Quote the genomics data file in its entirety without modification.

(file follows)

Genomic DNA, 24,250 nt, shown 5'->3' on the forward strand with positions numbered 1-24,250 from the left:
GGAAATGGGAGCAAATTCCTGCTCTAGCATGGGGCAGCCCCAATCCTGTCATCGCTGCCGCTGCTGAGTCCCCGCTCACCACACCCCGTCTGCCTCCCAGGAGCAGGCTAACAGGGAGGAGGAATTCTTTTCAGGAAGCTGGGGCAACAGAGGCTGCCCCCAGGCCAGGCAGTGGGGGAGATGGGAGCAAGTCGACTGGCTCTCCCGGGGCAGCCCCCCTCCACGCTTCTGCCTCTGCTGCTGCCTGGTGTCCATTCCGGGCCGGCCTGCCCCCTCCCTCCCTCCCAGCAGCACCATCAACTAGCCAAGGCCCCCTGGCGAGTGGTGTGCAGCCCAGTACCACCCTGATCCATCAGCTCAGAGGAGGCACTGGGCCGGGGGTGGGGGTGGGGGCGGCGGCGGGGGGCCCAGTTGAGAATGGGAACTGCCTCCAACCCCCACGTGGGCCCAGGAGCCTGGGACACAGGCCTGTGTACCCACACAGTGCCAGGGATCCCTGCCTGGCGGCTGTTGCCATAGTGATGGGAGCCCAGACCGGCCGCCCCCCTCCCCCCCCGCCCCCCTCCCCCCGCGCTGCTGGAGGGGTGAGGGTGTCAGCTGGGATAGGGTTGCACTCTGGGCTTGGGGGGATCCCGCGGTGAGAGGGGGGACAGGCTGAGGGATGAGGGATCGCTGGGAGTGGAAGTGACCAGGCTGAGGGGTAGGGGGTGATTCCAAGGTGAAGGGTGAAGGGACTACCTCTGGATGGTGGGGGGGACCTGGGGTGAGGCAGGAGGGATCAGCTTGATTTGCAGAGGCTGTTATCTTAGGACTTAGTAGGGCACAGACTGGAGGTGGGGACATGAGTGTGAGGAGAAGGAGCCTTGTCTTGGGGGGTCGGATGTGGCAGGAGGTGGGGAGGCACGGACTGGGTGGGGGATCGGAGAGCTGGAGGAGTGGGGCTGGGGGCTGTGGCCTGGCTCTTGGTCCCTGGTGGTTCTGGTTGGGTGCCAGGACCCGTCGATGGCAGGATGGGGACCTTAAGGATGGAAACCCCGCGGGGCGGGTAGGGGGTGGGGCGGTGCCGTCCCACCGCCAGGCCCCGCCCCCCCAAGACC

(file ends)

Genomic DNA, 24,250 nt, shown 5'->3' on the forward strand with positions numbered 1-24,250 from the left:
GGAAATGGGAGCAAATTCCTGCTCTAGCATGGGGCAGCCCCAATCCTGTCATCGCTGCCGCTGCTGAGTCCCCGCTCACCACACCCCGTCTGCCTCCCAGGAGCAGGCTAACAGGGAGGAGGAATTCTTTTCAGGAAGCTGGGGCAACAGAGGCTGCCCCCAGGCCAGGCAGTGGGGGAGATGGGAGCAAGTCGACTGGCTCTCCCGGGGCAGCCCCCCTCCACGCTTCTGCCTCTGCTGCTGCCTGGTGTCCATTCCGGGCCGGCCTGCCCCCTCCCTCCCTCCCAGCAGCACCATCAACTAGCCAAGGCCCCCTGGCGAGTGGTGTGCAGCCCAGTACCACCCTGATCCATCAGCTCAGAGGAGGCACTGGGCCGGGGGTGGGGGTGGGGGCGGCGGCGGGGGGCCCAGTTGAGAATGGGAACTGCCTCCAACCCCCACGTGGGCCCAGGAGCCTGGGACACAGGCCTGTGTACCCACACAGTGCCAGGGATCCCTGCCTGGCGGCTGTTGCCATAGTGATGGGAGCCCAGACCGGCCGCCCCCCTCCCCCCCCGCCCCCCTCCCCCCGCGCTGCTGGAGGGGTGAGGGTGTCAGCTGGGATAGGGTTGCACTCTGGGCTTGGGGGGATCCCGCGGTGAGAGGGGGGACAGGCTGAGGGATGAGGGATCGCTGGGAGTGGAAGTGACCAGGCTGAGGGGTAGGGGGTGATTCCAAGGTGAAGGGTGAAGGGACTACCTCTGGATGGTGGGGGGGACCTGGGGTGAGGCAGGAGGGATCAGCTTGATTTGCAGAGGCTGTTATCTTAGGACTTAGTAGGGCACAGACTGGAGGTGGGGACATGAGTGTGAGGAGAAGGAGCCTTGTCTTGGGGGGTCGGATGTGGCAGGAGGTGGGGAGGCACGGACTGGGTGGGGGATCGGAGAGCTGGAGGAGTGGGGCTGGGGGCTGTGGCCTGGCTCTTGGTCCCTGGTGGTTCTGGTTGGGTGCCAGGACCCGTCGATGGCAGGATGGGGACCTTAAGGATGGAAACCCCGCGGGGCGGGTAGGGGGTGGGGCGGTGCCGTCCCACCGCCAGGCCCCGCCCCCCCAAGACC